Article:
Saturday, March 10, 2012

Islam, Religion of the Sword?

By Richard D. Connerney
Unlike Christianity or Judaism, Islam's religious history is inseparable from its conquests -- which is why the concept of holy war lives on today.
On Sept. 9, I was giving an introductory lecture to my Religion 203 weekend seminar at Iona College. I began as usual with some definitions of some commonly heard terms used in the study of religion. As an example on the term “fundamentalism,” I wrote the word “jihad” on the board. I explained that the word could be interpreted as “religious war,” but that it was perhaps more accurately translated as “struggle,” meaning simply that Muslims were encouraged to struggle for their religion.
“Only an Islamic fundamentalist would interpret it as a rationalization for physical violence,” I continued. “The vast majority of Muslims define jihad as the jihad al’akbar, or the greater warfare, meaning to wage war against human ignorance and cruelty.”
The entire class wrote what I had said down in their notebooks. Nobody asked any questions.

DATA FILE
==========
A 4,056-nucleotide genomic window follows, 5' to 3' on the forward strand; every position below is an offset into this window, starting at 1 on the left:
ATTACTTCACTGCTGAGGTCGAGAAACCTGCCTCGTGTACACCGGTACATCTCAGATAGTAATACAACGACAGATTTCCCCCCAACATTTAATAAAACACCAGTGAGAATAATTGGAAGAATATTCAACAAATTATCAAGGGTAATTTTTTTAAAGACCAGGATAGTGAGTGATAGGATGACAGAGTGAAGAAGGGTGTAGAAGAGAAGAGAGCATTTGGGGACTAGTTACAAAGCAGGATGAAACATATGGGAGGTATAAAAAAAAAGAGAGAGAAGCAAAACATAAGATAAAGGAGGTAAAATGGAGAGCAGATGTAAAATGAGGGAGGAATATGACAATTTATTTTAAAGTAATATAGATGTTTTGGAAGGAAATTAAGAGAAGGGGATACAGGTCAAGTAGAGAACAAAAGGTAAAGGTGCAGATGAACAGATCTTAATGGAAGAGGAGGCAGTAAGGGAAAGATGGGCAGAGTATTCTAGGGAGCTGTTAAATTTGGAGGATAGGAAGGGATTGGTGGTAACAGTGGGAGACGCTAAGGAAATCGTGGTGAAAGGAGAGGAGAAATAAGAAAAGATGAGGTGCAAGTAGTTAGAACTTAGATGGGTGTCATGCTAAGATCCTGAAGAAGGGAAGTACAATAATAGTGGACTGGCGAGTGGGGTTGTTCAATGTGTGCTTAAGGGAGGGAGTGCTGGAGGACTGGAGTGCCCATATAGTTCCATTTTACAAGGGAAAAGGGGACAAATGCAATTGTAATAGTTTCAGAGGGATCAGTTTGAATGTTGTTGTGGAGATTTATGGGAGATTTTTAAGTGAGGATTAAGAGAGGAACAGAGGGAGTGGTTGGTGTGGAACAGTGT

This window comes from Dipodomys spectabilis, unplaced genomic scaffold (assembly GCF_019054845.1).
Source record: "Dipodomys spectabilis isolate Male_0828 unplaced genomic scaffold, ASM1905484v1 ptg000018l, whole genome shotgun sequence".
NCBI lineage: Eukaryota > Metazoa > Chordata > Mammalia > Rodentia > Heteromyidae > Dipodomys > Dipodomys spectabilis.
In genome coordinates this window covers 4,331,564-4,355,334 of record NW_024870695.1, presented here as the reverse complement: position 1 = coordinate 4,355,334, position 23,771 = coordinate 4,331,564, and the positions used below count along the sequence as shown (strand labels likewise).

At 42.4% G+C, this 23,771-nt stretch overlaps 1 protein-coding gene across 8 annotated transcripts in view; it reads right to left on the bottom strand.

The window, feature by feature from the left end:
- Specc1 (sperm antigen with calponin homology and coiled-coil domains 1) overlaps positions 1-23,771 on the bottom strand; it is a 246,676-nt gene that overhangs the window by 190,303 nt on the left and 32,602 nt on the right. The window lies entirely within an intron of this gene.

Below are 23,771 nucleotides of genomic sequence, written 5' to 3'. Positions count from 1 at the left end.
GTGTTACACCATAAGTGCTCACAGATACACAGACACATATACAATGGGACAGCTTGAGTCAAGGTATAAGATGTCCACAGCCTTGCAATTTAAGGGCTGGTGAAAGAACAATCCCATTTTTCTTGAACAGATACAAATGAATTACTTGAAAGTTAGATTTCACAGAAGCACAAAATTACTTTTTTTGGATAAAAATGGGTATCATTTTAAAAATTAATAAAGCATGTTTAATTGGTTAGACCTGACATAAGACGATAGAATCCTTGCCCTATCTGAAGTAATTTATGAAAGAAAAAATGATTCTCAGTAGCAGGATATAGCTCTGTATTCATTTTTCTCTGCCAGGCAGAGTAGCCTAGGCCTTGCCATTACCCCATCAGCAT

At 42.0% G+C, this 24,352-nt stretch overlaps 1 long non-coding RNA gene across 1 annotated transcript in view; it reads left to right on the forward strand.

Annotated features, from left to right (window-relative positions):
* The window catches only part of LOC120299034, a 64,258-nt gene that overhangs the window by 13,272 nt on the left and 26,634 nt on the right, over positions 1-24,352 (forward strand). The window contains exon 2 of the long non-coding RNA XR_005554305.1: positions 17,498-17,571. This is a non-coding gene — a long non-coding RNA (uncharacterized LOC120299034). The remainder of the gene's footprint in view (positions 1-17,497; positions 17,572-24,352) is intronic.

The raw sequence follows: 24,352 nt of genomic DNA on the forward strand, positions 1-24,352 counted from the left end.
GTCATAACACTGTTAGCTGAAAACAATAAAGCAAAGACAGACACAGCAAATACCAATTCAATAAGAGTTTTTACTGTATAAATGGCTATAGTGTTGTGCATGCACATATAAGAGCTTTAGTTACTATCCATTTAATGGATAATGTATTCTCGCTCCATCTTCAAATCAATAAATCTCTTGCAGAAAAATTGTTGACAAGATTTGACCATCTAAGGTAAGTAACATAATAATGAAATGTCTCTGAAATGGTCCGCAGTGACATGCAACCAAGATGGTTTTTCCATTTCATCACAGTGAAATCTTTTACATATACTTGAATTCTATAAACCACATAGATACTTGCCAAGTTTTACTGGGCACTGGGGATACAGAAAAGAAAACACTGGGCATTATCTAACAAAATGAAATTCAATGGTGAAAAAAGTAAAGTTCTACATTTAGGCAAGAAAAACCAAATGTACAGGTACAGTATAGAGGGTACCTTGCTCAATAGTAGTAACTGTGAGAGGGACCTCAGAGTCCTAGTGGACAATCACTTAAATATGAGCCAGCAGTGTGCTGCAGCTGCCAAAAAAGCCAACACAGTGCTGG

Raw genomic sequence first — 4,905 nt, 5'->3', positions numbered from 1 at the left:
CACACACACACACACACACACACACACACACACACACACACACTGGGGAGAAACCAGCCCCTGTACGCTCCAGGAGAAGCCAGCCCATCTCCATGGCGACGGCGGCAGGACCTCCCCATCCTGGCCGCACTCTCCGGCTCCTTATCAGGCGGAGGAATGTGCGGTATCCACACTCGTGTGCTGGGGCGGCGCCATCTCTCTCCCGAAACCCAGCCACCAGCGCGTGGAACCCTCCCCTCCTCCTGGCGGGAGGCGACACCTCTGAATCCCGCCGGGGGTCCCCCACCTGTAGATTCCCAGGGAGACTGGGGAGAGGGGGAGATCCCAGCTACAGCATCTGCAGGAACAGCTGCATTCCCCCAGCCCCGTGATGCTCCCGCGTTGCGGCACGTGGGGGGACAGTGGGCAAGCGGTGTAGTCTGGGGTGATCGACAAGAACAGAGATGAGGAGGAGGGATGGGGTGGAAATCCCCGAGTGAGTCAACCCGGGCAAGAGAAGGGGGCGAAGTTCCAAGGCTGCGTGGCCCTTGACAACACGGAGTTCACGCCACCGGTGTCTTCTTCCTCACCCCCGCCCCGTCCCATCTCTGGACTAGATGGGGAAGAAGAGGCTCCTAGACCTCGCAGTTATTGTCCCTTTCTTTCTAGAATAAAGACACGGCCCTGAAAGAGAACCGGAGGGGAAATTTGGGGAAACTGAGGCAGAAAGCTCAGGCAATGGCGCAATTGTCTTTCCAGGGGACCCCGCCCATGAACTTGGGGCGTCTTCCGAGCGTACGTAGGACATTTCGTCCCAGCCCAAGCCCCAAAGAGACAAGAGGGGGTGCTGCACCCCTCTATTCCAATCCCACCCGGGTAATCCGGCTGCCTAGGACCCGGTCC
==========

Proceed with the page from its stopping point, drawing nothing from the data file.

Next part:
1 comment:

  1. If you think Jihad is an inner struggle against evil, think again, here is from Quran 4:95, "Not equal are those of the believers who sit (at home), except those who are disabled (by injury or are blind or lame, etc.), and those who strive hard and fight in the Cause of Allah with their wealth and their lives. Allah has preferred in grades those who strive hard and fight with their wealth and their lives above those who sit (at home). Unto each, Allah has promised good (Paradise), but Allah has preferred those who strive hard and fight, above those who sit (at home) by a huge reward;"


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